This investigation looks critically at conventional magnetic lenses in the light of present-day technology with the aim of advancing electron microscopy in its broadest sense. By optimising the cooling arrangements and heat transfer characteristics of lens windings it was possible to increase substantially the current density in the winding, and achieve a large reduction in the size of conventional magnetic electron lenses. Following investigations into the properties of solenoidal lenses, a new type of lens with only one pole-piece was developed. The focal properties of such lenses, which differ considerably from those.of conventional lenses, have been derived from a combination of mathematical models and experimentally measured axial flux density distributions. These properties can be profitably discussed with reference to "half-lenses". Miniature conventional twin pole-piece lenses and the proposed radial field single pole-piece lenses have been designed and constructed and both types of lenses have been evaluated by constructing miniature electron optical columns. A miniature experimental transmission electron microscope (TEM), a miniature scanning electron microscope (SEM) and a scanning transmission microscope (STEM) have been built. A single pole-piece miniature one million volt projector lens of only lOcm diameter and weighing 2.lkg was designed, built and tested at 1 million volts in a commercial electron microscope. iii. Preliminary experiments indicate that in single pole lenses it is possible to extract secondary electrons from the specimen in spite of the presence of the magnetic field of the probe-forming lens. This may well be relevant for the SEM in which it is desirable to examine a large specimen at a moderately good resolution.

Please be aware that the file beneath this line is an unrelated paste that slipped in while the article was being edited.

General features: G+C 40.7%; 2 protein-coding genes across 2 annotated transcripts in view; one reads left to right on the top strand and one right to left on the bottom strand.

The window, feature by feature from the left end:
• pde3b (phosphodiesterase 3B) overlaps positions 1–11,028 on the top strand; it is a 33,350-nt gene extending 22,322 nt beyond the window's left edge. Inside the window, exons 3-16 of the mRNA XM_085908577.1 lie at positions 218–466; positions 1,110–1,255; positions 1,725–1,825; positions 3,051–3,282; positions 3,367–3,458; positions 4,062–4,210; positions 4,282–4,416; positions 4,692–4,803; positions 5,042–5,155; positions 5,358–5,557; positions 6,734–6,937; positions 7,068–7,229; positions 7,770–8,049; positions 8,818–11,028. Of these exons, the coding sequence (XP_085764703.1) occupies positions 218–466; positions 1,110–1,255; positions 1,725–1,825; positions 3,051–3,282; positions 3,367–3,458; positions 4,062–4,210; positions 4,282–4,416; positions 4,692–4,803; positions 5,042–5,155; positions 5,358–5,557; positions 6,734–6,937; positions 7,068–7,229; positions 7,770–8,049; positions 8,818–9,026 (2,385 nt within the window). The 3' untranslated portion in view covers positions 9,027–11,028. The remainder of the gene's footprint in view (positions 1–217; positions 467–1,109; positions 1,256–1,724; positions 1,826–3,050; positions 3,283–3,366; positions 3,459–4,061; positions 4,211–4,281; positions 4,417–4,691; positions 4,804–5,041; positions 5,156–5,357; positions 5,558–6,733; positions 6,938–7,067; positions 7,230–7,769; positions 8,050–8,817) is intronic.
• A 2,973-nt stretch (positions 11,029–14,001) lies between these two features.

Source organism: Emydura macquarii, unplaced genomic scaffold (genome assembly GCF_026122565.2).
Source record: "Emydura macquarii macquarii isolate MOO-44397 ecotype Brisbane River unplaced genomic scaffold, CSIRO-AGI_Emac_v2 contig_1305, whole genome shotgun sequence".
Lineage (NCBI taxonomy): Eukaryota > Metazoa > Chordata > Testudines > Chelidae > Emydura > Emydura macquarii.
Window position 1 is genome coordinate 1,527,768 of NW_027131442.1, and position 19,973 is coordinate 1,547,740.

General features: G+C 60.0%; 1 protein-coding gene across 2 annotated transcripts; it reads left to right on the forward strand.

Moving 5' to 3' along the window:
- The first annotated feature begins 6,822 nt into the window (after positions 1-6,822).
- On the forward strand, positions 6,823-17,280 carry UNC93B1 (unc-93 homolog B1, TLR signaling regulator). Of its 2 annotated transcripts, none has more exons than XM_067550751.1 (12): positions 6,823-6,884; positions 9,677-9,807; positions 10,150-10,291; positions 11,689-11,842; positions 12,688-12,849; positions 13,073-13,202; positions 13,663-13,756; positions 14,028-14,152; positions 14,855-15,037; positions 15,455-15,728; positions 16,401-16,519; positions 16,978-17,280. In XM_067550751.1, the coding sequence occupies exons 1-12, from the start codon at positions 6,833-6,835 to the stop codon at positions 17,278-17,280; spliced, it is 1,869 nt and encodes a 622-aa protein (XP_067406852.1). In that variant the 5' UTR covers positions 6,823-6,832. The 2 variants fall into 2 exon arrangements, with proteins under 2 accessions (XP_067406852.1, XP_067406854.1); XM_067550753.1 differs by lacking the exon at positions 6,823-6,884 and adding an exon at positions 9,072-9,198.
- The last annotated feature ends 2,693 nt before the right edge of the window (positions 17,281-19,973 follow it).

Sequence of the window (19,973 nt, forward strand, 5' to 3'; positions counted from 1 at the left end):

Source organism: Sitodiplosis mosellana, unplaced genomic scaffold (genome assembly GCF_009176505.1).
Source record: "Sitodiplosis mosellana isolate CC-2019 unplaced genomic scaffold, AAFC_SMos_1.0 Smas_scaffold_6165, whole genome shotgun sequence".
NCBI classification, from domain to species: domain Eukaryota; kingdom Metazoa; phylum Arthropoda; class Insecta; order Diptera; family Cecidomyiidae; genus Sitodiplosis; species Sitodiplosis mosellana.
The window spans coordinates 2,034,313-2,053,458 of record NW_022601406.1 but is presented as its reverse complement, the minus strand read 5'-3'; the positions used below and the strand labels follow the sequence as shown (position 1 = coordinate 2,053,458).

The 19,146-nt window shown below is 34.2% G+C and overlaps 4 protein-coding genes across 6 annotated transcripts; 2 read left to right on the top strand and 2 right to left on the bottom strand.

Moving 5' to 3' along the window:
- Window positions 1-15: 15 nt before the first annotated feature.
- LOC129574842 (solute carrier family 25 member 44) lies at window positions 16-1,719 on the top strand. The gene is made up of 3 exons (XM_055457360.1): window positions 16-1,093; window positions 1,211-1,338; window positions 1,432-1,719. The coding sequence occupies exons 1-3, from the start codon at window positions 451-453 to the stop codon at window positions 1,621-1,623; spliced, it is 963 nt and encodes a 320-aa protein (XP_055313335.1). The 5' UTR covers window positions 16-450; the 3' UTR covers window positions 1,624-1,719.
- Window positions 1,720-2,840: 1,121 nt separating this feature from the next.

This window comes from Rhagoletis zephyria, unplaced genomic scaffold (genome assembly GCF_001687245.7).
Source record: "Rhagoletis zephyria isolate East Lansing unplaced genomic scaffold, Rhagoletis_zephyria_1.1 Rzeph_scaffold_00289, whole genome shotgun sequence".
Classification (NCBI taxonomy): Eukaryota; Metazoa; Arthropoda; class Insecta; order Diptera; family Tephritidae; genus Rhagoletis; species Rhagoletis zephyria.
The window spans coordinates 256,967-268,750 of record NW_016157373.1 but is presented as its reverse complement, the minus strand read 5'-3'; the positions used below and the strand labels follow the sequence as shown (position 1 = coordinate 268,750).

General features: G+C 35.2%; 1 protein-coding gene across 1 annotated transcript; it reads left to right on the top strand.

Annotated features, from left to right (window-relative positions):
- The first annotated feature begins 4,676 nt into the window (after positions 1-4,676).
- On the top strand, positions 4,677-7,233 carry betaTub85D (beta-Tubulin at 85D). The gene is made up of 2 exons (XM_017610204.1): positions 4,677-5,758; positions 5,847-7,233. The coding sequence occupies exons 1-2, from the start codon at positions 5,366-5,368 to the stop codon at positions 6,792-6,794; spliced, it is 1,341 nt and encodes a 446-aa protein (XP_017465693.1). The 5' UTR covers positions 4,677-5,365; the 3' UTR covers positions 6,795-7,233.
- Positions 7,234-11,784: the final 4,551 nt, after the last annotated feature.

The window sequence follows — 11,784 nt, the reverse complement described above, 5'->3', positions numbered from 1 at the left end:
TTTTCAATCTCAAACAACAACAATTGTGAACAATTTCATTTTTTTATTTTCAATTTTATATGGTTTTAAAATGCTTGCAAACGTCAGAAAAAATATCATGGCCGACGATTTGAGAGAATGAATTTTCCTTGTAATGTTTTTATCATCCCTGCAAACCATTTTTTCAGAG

|Date of Award||Sept 1976|
|Supervisor||T. Mulvey (Supervisor)|
- radial-field magnetic electron lenses